In many instances in which a couple with a child divorces, one spouse will be the primary income earner, while the other will be responsible for raising the child. Thus, it is not uncommon for a court to order one parent to pay child support to the other. Support obligations are not permanent, however, and can be modified under certain circumstances. In a recent case, a New York court discussed the burden of proof imposed on a party who wishes to obtain a modification of a support obligation. If you receive or pay child support pursuant to a court order and want to seek a modification, you should meet with a New York child support attorney to discuss the evidence that you must produce to obtain a modification.
Facts and Procedure of the Case
The mother and the father divorced in 2014. The mother was granted sole custody of their only child, and the father was ordered to pay approximately $2,500.00 per month in child support. In 2018, the father sought a modification of his support obligation. In his petition, the father alleged that he was wrongfully terminated, resulting in a reduction of his income of over 15%, and that the mother’s income had increased by more than 15%. Following a hearing, the court denied the father’s petition. The father then appealed.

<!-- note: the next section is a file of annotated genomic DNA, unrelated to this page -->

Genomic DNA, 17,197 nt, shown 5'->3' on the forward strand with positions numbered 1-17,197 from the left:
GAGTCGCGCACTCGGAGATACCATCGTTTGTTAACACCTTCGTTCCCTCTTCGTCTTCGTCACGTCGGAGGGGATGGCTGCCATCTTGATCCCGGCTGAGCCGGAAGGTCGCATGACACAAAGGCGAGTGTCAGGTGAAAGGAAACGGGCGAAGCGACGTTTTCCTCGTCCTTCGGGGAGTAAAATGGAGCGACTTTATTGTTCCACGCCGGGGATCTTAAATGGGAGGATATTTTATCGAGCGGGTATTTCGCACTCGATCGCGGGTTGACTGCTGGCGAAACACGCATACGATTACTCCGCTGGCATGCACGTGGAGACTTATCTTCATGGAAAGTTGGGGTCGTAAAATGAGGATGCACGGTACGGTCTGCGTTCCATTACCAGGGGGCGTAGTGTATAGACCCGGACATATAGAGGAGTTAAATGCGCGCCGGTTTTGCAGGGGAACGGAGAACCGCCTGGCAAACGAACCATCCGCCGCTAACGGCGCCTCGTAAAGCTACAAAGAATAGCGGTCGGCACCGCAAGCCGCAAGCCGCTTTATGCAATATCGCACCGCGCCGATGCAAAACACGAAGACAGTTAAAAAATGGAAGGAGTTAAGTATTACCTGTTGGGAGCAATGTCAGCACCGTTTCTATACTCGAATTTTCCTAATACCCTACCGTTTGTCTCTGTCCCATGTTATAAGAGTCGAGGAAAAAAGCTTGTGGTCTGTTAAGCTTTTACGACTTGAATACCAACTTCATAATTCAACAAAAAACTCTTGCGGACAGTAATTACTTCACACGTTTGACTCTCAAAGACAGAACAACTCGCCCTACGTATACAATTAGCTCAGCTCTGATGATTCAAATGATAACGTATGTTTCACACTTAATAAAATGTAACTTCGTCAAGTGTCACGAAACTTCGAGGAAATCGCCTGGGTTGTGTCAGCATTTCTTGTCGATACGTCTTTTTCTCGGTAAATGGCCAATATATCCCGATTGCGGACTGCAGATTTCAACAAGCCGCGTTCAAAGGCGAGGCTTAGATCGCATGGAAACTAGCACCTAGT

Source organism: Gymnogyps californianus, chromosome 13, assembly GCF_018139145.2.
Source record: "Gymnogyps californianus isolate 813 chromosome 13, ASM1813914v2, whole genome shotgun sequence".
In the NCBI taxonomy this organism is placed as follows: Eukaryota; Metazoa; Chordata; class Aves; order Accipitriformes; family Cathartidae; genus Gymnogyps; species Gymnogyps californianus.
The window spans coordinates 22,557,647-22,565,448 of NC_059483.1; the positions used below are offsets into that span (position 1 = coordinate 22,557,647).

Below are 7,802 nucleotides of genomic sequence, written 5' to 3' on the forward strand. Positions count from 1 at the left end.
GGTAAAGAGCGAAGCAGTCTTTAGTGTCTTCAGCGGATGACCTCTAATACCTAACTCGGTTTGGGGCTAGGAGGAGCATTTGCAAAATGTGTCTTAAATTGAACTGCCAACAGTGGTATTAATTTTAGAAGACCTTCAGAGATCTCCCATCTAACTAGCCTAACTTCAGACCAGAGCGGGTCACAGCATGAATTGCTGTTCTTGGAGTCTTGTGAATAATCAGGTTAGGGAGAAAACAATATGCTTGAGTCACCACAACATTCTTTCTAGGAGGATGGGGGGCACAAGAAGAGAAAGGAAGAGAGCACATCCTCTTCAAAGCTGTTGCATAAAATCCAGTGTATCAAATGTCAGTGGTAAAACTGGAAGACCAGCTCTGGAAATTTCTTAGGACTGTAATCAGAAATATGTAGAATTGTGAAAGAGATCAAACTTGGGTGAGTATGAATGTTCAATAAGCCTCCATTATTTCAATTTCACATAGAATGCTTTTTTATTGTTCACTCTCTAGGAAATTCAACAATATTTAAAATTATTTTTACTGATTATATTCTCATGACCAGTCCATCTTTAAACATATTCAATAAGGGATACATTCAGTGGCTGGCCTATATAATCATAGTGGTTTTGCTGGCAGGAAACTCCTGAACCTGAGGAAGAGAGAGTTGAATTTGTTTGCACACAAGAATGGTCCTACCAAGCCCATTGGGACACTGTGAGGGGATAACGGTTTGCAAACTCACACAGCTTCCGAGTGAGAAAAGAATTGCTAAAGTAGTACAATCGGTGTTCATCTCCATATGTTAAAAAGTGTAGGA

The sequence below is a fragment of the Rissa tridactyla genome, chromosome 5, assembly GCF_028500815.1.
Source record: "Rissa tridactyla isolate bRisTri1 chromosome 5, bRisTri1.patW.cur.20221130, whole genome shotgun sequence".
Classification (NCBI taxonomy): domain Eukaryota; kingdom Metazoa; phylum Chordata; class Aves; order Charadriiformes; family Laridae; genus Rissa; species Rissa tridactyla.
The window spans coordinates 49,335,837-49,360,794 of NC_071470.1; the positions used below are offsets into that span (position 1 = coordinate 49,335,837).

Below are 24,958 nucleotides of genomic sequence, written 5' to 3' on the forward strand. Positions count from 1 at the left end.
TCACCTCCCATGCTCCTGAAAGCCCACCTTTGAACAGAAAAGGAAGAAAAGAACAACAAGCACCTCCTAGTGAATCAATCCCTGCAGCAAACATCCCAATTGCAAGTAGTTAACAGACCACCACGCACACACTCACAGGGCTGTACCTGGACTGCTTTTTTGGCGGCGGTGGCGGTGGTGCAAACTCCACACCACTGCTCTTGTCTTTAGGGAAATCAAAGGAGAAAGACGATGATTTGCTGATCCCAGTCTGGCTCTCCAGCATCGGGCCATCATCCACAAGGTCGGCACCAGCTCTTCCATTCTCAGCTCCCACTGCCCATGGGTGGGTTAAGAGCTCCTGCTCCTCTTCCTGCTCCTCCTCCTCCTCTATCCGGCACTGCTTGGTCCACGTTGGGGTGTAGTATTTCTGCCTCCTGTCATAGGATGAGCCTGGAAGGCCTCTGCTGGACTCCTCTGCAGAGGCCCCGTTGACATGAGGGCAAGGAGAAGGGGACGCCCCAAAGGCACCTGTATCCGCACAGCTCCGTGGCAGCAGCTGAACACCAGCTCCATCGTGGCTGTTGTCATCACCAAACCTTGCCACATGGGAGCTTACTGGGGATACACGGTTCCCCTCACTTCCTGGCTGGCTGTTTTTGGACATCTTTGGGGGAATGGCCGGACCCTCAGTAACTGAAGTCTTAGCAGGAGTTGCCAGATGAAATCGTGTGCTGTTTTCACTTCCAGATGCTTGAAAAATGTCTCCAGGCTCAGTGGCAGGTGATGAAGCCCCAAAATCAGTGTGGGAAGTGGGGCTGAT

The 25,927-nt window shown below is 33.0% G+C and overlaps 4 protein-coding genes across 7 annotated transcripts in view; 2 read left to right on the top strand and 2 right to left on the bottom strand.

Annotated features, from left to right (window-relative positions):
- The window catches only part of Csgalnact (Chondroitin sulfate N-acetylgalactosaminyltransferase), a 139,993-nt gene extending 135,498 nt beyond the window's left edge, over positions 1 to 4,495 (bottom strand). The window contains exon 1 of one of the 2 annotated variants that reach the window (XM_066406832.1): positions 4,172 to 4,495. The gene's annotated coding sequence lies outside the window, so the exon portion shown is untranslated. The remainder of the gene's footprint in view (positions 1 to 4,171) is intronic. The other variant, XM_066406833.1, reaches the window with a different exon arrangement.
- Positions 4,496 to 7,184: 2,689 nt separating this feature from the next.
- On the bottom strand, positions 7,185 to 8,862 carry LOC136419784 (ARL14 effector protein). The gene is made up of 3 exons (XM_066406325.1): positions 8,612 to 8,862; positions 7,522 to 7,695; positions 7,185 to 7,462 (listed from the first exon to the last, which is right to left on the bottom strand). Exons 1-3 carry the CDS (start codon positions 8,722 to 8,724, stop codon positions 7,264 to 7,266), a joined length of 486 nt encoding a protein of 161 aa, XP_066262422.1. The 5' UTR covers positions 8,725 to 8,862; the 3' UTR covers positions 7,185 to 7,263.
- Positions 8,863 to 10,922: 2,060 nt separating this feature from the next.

Proving That a Support Modification is Warranted
Under New York law, a party seeking a modification of a child support obligation must establish that there has been a significant change in circumstances that warrants a modification. In assessing whether a change in a parent’s circumstances warrants a modification of a support obligation, the court will evaluate several factors, including the child’s needs, an increase in the cost of living, a loss of income or assets of either parent, and a significant improvement in the financial situation of either parent.